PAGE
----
It’s also possible to go too far in expressing our emotions at work and allowing those emotions to guide our decisions and behaviors, even if we believe they are the right emotions to have. Yes, many employees would like their supervisors to express more appreciation and gratitude for their work. But when a CEO posted a photo of himself crying after a round of layoffs at his company, it had the opposite effect he was hoping for. He clearly wanted to show vulnerability and that he cared, but the public viewed it instead as tone-deaf and self-indulgent grandstanding.

This is one of many reasons that EI is such a difficult skill to get right — and why it requires training and practice. Choosing when to express emotions is part of emotional intelligence, too.

Misconception 3: You’re either born with emotional intelligence or not.

This misconception is the exact opposite of reality. Nobody is born with emotional intelligence. These skills need to be learned.

And we certainly can learn them.

Cognitive Scientist Delphine Nelis and her colleagues conducted an emotional intelligence training study, teaching participants how to increase their ability to understand and analyze their emotions and the emotions of others, as well as regulate their own emotions. When they tested this group directly after these sessions, researchers found the participants had significantly improved in all of these skills.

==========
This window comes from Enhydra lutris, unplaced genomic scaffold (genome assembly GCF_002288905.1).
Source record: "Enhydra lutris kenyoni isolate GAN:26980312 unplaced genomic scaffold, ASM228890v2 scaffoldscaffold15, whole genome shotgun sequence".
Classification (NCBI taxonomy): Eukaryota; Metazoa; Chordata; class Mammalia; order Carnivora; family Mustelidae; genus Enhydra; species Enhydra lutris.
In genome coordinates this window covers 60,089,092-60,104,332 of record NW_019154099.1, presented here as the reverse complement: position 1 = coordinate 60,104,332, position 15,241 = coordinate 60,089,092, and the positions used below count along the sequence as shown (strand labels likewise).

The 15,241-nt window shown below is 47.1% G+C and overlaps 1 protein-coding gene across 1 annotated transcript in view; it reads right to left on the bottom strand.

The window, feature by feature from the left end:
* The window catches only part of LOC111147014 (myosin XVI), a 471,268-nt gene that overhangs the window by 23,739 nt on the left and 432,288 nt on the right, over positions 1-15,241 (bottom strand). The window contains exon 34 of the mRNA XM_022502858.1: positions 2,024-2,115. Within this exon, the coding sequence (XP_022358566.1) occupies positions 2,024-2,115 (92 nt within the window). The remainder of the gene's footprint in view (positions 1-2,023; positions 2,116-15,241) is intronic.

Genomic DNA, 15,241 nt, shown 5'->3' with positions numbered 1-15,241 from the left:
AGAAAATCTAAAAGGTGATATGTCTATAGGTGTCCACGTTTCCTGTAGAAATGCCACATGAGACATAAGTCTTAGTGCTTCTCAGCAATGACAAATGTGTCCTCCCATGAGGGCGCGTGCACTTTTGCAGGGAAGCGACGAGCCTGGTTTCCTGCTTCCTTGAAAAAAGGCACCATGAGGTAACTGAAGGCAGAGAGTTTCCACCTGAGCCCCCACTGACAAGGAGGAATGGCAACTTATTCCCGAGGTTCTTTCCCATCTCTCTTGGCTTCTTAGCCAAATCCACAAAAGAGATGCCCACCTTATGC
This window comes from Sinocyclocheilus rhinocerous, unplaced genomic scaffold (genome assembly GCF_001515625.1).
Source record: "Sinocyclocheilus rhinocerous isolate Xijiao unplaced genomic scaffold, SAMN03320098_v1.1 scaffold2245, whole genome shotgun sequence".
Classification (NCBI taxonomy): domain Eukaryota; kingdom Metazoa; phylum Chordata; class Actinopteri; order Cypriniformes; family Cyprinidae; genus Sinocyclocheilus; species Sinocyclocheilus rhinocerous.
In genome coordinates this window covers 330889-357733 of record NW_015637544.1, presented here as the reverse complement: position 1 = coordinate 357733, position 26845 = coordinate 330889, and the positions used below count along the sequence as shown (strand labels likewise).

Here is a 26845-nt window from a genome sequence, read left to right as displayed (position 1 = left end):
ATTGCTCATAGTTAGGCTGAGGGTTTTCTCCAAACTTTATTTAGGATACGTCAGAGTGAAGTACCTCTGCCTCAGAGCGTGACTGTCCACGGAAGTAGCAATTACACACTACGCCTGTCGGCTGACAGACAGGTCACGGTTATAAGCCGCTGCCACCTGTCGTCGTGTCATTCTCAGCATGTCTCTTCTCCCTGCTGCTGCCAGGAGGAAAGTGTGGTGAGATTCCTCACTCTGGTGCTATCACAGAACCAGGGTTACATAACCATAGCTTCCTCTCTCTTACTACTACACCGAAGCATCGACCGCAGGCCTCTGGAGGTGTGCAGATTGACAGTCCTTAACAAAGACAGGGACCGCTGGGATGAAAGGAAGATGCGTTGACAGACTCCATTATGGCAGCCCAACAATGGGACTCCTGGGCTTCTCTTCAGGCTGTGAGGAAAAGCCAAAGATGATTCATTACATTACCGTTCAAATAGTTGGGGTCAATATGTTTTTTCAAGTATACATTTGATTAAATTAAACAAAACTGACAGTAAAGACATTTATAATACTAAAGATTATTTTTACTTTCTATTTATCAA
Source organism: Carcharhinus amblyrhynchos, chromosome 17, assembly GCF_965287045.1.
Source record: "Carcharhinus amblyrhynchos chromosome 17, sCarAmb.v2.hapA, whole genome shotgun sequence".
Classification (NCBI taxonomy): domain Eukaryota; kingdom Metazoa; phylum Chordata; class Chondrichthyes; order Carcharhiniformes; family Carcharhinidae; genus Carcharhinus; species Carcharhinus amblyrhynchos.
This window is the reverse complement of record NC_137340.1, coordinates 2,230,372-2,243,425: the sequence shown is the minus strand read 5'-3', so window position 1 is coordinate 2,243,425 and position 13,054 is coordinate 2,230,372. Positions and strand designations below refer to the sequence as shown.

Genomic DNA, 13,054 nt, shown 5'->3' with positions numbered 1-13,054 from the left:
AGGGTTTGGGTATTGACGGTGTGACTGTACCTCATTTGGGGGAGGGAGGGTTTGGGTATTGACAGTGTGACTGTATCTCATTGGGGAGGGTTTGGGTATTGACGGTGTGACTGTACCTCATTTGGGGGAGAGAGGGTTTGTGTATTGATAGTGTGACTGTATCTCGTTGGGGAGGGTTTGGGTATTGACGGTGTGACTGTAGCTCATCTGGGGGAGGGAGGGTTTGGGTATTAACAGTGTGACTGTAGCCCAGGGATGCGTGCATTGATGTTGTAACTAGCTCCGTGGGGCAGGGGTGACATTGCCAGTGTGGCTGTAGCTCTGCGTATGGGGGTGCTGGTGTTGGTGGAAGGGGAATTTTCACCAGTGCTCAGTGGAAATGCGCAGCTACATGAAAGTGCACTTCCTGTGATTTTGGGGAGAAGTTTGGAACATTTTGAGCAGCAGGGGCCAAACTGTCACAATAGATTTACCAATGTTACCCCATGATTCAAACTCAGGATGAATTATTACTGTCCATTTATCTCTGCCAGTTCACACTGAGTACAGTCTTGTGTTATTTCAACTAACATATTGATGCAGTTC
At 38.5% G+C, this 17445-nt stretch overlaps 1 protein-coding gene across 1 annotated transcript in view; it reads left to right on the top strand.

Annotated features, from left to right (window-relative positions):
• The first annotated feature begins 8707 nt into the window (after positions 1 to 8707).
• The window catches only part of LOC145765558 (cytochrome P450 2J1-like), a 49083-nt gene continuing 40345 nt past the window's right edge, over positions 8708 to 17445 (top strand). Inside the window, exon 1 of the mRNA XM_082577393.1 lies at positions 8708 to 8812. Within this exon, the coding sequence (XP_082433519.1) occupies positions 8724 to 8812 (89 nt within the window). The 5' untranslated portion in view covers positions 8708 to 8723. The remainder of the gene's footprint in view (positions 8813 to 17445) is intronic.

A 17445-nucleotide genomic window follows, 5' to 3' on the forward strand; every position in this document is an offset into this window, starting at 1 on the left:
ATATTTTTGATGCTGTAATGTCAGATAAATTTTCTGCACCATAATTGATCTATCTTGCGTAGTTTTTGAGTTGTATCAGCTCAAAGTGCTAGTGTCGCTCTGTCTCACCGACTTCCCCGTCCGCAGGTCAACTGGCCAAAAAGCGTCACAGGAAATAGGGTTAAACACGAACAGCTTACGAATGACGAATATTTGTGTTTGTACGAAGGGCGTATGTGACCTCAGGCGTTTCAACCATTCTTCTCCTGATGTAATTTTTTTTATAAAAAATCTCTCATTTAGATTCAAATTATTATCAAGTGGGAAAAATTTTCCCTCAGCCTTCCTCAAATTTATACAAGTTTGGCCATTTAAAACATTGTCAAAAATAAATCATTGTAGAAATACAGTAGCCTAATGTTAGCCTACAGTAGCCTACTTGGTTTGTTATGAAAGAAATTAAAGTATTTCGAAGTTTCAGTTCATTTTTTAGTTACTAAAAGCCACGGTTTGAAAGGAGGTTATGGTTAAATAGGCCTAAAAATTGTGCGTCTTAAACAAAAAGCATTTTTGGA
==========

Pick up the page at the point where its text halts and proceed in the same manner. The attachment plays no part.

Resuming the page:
In fact, when Nelis and her colleagues re-tested this group later, they found their emotional intelligence improvements were still holding strong after six months.

Why We Advocate for Emotional Intelligence Training

So, why is it worthwhile to dispel these myths about emotional intelligence and embrace the concept of building this skill set — for individuals, teams, and entire organizations? Here are some of the key reasons we’re such strong advocates for EI training.

1. It improves attention, memory, and learning capacity.

A big component of emotional intelligence is the ability to identify and regulate our emotional state at any given moment. That skill set can help us avoid the frustration and wasted effort of trying to pay attention in a meeting or learning situation when we’re experiencing anxiety or distractions that would only undermine our attention.